It’s no secret that General Motors is an extraordinarily healthy company that’s making some of the best vehicles on the road today. And with public support for the U.S. auto bailout on the rise, it would seem that many have turned the corner on the idiotic Government Motors nickname for the automaker. Unfortunately, that’s not the case… and we’re not here to curb idiocracy. But what we can do is provide some factual information about the bailout, the current status of GM ownership, and the money repaid after the restructuring.
Current GM Ownership
As you can see, individual and institutional investors — the common citizen, mutual funds, investment firms, etc. — make up the biggest piece of the ownership pie, at 44.9 percent. The U.S. Treasury comes in second at 32 percent while the Canadian Government at 9 — both for providing the funds needed to restructure The General. Furthermore, VEBA — the Voluntary Employee Beneficiary Association, created to service GM’s health care liability for UAW-represented retirees, owns 10.2 percent; it’s important to note that this isn’t the UAW itself, but rather an agency working for GM’s UAW member-retirees. Lastly, GM’s U.S. pension plans own 3.9 percent of the automaker.
Composition of U.S. Treasury Support
General Motors received two bouts of financial support from two separate presidential administrations during the depths of the recent economic recession: $13.4 billion came from the Bush administration — a decision the former President said he would make again — and $36.1 billion from the Obama administration, making up a total of $49.5 billion. This can be further broken down to $6.7 billion in loans, $2.1 billion in preferred stock, and 912 million units of common stock.
So far, the new General Motors has repaid $23.1 billion in a combination of debt repayment ($6.7 billion), preferred stock repurchase ($2.1 billion), interests and dividends ($0.8 billion), and the Initial Public Offering ($13.5 billion). For those curious about the time frame, it goes something like this:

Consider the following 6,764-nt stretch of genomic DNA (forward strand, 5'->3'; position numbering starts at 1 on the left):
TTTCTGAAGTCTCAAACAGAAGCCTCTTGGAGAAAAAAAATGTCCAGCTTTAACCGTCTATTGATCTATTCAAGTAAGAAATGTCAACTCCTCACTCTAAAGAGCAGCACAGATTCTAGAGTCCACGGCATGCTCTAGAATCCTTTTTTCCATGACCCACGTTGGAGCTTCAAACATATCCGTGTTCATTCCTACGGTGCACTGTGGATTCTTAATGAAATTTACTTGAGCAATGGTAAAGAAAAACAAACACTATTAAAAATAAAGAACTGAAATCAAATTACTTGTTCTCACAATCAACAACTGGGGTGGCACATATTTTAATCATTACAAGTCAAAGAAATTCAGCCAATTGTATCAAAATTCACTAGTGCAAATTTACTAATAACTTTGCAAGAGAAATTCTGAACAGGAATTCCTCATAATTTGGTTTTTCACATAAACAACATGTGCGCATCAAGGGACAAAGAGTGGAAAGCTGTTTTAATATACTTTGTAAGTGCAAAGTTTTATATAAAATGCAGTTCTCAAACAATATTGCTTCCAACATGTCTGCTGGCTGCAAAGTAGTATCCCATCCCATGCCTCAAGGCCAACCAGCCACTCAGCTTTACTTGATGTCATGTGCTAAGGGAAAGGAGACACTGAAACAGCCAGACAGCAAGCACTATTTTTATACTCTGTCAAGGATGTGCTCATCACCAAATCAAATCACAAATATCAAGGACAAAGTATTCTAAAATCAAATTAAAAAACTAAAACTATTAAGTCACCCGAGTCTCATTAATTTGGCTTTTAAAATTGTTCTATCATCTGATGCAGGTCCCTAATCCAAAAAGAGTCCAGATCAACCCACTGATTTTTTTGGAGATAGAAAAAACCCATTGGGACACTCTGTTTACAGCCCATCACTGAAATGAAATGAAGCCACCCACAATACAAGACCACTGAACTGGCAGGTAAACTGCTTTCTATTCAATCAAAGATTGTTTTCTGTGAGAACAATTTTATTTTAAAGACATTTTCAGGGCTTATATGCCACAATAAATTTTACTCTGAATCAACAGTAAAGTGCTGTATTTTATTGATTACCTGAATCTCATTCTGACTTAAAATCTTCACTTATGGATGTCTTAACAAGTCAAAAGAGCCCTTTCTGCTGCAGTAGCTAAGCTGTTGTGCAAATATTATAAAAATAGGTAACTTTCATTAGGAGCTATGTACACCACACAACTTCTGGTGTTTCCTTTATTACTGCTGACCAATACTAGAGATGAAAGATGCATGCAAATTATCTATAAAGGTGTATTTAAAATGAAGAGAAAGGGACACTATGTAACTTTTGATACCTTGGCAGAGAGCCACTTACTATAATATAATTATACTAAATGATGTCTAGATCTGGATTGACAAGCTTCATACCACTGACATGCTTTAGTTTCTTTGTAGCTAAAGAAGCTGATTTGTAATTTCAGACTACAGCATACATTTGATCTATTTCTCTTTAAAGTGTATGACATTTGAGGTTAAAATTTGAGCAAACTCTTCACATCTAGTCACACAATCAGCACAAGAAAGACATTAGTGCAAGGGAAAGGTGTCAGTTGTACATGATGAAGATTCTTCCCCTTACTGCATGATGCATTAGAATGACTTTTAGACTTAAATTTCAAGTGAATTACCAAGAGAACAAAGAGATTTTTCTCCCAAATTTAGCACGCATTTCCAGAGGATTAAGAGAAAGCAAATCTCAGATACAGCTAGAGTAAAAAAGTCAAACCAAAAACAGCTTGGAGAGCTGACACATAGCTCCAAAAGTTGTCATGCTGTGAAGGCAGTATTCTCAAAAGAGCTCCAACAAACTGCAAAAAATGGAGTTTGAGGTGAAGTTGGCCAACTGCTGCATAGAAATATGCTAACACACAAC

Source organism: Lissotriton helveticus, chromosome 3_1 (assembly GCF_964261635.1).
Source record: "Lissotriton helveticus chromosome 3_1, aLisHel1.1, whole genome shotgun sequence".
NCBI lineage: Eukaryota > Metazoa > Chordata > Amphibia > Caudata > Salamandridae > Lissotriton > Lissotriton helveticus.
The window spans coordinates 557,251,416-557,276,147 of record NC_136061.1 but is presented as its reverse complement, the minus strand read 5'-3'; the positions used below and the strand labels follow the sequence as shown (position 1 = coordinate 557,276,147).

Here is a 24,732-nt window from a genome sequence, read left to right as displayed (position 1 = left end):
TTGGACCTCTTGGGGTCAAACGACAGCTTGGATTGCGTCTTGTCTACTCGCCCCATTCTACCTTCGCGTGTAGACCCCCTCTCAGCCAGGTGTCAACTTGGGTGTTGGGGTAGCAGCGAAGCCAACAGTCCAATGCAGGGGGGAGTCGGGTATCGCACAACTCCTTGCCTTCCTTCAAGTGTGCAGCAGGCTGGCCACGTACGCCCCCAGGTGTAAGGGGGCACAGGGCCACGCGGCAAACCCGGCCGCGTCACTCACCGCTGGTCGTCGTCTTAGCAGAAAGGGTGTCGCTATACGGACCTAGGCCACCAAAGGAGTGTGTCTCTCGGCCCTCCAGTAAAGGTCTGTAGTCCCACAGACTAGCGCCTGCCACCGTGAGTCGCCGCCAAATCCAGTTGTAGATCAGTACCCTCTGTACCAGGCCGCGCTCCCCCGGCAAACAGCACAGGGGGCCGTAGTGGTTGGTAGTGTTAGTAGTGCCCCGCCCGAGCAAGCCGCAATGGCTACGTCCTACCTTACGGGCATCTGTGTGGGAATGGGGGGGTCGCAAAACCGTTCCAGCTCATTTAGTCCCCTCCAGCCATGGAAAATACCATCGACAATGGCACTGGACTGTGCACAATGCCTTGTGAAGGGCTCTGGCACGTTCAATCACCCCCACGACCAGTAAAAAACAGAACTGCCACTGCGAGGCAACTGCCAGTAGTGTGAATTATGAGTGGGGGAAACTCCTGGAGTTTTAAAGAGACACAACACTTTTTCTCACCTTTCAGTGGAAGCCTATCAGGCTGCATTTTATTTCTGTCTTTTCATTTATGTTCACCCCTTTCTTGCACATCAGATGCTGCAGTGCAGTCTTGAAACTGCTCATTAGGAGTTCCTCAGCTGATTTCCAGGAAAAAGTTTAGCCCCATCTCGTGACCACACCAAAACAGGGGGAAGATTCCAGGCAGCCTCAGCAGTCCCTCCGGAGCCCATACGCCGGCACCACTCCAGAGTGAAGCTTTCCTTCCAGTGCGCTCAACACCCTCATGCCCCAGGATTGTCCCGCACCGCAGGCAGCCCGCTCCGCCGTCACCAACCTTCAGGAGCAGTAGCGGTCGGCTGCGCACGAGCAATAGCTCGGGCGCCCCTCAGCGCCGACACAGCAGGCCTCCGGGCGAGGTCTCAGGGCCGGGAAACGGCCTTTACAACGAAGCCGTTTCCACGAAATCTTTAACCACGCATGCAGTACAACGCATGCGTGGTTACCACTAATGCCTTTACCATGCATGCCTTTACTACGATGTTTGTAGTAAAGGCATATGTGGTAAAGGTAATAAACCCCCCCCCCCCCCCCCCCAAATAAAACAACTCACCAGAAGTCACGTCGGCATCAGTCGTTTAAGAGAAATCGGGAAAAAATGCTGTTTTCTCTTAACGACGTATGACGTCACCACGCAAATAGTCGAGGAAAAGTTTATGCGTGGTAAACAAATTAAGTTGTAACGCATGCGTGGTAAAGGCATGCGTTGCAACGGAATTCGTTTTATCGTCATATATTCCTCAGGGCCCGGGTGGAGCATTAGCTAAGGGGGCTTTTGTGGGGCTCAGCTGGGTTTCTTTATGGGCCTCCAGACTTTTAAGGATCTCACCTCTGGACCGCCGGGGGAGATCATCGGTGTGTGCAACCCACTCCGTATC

- April 2010 — GM repays $6.7 billion in loans
- November 2010 — GM goes public and has the biggest IPO in history
- December 2010 — GM repurchases Treasury’s $2.1 billion in preferred stock
Since the Treasury has an equity stake in GM, it now owns 500 million common shares; this, notably, does not result in any official/legal debt owed by GM to the government, one way or another. What’s more, General Motors does not in any way, shape, or form control when or how the Treasury rids itself of its remaining ownership — and the Treasury does not involve itself with the company’s day-to-day operations. And while many are eagerly anticipating the day that GM is 100% free and clear of any kind of government ownership, the company’s stock should be trading at approximately $50 a share for the Treasury to break even on the bailout; higher than $50 a share, to make a profit (if you believe in interest, that is).
The GM Authority Take
At the end of the day, the automotive bailout stabilized the industry and allowed it to regain its footing in a disastrous economic environment while saving an estimated one million jobs across the entire automotive ecosystem. And today, this same industry is earning profits, creating jobs, and making excellent products that are safe, fuel efficient, practical, and — in some cases — inspiring. Anyone have a problem with the facts?